There is more though to this passage than Jesus simply identifying Himself as God. Certainly, that in itself, is an incredible claim, but remember, the Scriptures know of no God but the God who created the heaven’s and the earth. When Jesus says, “Before Abraham was, I am,” He claims to be the creator and the redeemer of the world. Yes, “In the beginning was the Word, and the Word was with God, and the Word was God. He was in the beginning with God. All things were made through him, and without him was not anything made that was made.”
Having been “fearfully and wonderfully made,” look harder into the words of Jesus, that you might see the very One who “formed (your) inward parts; (who) knitted (you) together in (your) mother’s womb.” Contemplating the majesty and the wonder of God’s creation, I am compelled to confess with the Psalmist, “When I look at your heavens, the work of your fingers, the moon and the stars, which you have set in place, what is man that you are mindful of him, and the son of man that you care for him? Yet you have made him a little lower than the heavenly beings and crowned him with glory and honor.”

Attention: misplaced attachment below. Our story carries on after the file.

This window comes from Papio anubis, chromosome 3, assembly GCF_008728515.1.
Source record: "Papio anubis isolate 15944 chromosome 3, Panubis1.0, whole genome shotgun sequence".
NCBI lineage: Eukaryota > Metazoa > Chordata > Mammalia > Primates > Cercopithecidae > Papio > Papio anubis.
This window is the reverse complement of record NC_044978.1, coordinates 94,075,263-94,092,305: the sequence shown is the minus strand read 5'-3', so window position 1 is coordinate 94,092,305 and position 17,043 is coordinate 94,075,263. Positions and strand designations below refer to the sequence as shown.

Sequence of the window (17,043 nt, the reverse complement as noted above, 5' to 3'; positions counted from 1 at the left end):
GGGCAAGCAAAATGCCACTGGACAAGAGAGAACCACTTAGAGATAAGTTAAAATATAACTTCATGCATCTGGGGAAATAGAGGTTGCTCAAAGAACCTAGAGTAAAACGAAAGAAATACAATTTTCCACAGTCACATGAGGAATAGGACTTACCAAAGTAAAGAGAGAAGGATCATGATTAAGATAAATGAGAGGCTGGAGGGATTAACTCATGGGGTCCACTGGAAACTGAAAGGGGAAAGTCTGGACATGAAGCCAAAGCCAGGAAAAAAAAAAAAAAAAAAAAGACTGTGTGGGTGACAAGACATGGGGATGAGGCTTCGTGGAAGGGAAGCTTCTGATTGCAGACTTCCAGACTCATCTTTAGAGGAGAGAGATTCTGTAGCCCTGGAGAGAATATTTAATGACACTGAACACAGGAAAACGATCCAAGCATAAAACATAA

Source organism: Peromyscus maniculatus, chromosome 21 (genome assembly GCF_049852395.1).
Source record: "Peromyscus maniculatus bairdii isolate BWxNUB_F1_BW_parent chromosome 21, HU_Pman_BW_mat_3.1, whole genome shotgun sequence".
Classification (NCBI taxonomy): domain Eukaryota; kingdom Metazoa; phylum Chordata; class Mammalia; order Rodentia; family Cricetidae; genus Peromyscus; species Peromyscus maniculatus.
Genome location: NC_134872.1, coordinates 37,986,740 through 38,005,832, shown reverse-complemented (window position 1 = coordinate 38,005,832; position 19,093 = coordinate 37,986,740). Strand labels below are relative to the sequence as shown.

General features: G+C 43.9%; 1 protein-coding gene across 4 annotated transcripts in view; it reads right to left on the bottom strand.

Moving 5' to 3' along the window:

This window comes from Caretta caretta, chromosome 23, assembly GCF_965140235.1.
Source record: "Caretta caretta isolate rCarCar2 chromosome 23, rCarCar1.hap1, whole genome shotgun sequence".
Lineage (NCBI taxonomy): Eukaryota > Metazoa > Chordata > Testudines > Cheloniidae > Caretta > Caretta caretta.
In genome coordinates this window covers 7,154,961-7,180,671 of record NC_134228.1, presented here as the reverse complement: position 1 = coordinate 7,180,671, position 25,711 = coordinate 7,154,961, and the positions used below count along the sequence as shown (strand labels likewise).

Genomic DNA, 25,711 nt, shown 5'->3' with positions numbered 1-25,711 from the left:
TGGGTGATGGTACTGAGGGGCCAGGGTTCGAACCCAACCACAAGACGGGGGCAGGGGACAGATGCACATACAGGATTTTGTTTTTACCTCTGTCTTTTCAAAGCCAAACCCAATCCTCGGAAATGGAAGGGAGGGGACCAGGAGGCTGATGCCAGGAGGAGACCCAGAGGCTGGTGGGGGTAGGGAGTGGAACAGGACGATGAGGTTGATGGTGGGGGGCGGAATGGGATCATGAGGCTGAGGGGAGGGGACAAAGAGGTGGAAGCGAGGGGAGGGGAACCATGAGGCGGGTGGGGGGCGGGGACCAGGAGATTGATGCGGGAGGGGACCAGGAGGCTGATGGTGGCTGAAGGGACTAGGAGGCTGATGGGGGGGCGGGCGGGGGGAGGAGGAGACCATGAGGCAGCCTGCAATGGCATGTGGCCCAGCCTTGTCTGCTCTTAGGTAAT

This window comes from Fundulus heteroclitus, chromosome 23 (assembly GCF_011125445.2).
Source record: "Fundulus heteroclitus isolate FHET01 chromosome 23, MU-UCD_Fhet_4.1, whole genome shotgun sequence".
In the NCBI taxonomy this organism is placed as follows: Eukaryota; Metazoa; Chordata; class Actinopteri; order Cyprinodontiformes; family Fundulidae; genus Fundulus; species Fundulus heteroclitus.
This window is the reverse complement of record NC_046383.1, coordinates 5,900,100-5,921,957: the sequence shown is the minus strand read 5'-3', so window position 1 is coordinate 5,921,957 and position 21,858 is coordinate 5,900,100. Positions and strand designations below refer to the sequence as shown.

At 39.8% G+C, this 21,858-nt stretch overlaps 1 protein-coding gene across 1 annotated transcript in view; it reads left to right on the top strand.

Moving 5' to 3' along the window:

Jesus, the Word made flesh, is your creator, for “without him was not anything made that was made.” As you consider the claim He made that nearly got Him stoned to death, look beyond the majesty of His creation, to the cursed cross whereby He bore in His body your sins and mine.
It so happened that when the soldiers came out to the garden to arrest Jesus, He asked them, “whom do you seek?” They said to Him, “Jesus of Nazareth.” He said to them “I am He,” and when He said those words “the soldiers drew back and fell to the ground.” Look harder…the One who created you is also the One who redeemed you. God took on human flesh and in your place He died a cursed death that you might live.
It is your creator and redeemer who comes to you today to give life and salvation.
“The infant Priest was holy born
For us unholy and forlorn;
From fleshly temple forth came He,
Anointed from eternity.
The veil is torn, our Priest we see,
As at the rail on bended knee
Our hungry mouths from Him receive
The bread of immortality.”
In Jesus’ name. Amen.
The peace of God that passes all understanding keep your hearts and minds in Christ Jesus unto life everlasting. Amen.
+ Soli Deo Gloria +